HHMI researchers develop computer program that engineers a protein to fold 100-times faster than normal.
Researchers have used an advanced computer program to redesign how a small protein folds into its final three-dimensional form. The re-engineered protein folds 100-times faster than the natural protein and has a folding pathway that is completely reversed.
Understanding protein folding is an important scientific challenge, said David Baker, a Howard Hughes Medical Institute (HHMI) investigator at the University of Washington School of Medicine and senior author of the study, which was published in the July 2001 issue of Nature Structural Biology . Folding determines how proteins first synthesized as long chains of amino acids assume the three-dimensional architecture that enables them to function as enzymes and other key cellular components.
A fundamental question is whether we can discover viable protein structures that evolution simply missed.
Baker and University of Washington colleagues Sehat Nauli and Brian Kuhlman redesigned the folding pathway of protein G, a small protein produced by streptococcal bacteria. Their work concentrated on altering the order in which two key structural elements of the protein are formed during folding.
“This experiment represented a test of our fundamental understanding of protein folding,” said Baker. “Over the last decade or so, as the folding of naturally occurring proteins has been explored, researchers have begun to understand the general principles behind folding. As a test of that understanding, we tried to redesign the way a protein folds—the basic idea being that if you understand something, you should be able to rationally redesign it with predictable results.” Baker said that Stephen Mayo, an HHMI investigator at California Institute of Technology, and others have made impressive gains in computational protein design that have been used to redesign and stabilize naturally occurring proteins.
Baker and his colleagues chose protein G for their studies because it possesses considerable symmetry, with two hairpin-shaped backbone regions that flank a helical region of the protein. The researchers found that during natural folding, the second hairpin is formed first. This is the rate-limiting step in the folding process, said Baker. But Baker and his colleagues knew that another protein, called protein L, has the same basic backbone shape as protein G, yet because of differences in its amino acid sequence, the first hairpin folds before the second hairpin.
The researchers began their attempts to switch the folding pathway by examining in detail the structure of the hairpins of protein G. “Our initial hypothesis was that the amino acid structure of the second hairpin underwent many more favorable interactions than those of the first hairpin, and that’s why it folds up first in the naturally occurring protein,” said Baker. “In fact, when we examined the first hairpin, we realized that it had a number of sub-optimal features. So, our next objective was to replace the backbone conformation of the first hairpin with a much more favorable structure for folding.” Using computer software they developed to calculate the energy of folding of all combinations of amino acid sequences, the scientists arrived at an optimal sequence for a backbone conformation of the first hairpin that was likely to fold more readily. They next produced a gene for this new protein, which they expressed in bacteria to produce the re-engineered protein.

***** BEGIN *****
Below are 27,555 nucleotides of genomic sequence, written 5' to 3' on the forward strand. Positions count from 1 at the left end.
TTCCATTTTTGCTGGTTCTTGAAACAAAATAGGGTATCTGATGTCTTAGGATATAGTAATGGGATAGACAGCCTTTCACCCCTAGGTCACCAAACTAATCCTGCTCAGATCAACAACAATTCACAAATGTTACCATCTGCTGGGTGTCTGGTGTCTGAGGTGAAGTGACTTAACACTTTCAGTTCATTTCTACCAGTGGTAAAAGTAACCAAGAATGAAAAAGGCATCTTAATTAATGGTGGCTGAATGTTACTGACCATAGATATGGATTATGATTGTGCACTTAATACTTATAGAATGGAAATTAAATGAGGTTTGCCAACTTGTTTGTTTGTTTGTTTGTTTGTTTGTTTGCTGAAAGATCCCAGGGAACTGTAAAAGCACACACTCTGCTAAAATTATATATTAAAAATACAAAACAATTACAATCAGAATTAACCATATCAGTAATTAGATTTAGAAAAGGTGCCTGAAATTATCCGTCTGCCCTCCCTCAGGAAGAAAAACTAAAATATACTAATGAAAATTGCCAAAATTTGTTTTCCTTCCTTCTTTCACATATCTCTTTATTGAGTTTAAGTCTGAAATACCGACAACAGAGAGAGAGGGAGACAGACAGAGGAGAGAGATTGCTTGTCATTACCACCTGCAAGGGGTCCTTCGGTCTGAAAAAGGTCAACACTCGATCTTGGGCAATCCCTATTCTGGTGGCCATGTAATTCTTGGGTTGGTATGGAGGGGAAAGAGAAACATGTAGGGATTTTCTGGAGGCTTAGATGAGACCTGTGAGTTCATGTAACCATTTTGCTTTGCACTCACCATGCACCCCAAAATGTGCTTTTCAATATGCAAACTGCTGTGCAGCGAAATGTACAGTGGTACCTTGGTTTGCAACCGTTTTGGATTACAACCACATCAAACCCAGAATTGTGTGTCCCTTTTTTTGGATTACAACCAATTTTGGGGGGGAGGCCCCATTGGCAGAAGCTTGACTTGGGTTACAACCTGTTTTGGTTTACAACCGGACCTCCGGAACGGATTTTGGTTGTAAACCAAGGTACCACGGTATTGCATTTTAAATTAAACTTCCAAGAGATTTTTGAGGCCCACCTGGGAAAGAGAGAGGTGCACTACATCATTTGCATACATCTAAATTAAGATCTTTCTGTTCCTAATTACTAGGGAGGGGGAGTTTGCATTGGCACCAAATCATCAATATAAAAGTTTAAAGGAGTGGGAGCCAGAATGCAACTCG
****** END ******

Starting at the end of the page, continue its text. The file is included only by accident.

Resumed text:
“When we began to characterize this redesigned protein, the first surprise was that it was almost twice as stable as the wild-type protein,” said Baker. “The second equally amazing surprise came when we found that it folded a hundred times faster than the naturally occurring protein.” Such a higher folding rate is extremely unusual, explained Baker, because mutations in proteins rarely increase folding rate.
Next, the researchers tested the re-engineered protein G to determine whether it had switched its folding pathway to that of protein L. “We found to our delight that the folding mechanism WAS completely switched,” said Baker. “The first hairpin in this designed protein folds up first, and the second hairpin folds up last,” he said. Since the initial study of the redesigned protein, x-ray crystallography studies by Baker and his colleagues have confirmed that the redesigned protein matches the structure predicted by their computer model.
“The significance of these results is that they show we’re making progress in understanding the fundamental principles underlying folding,” said Baker. Also, he said, the ability to engineer proteins with increased stability could prove useful. “One might imagine re-engineering a protein to be a therapeutic, or correcting a protein that causes a disease because it tends to aggregate or misfold,” Baker said.
One of the next steps will be to extend the computer-aided protein design technique to develop new backbone conformations not seen before in nature. “A fundamental question and a Holy Grail of protein design—is whether we can discover viable protein structures that evolution simply missed,” Baker said.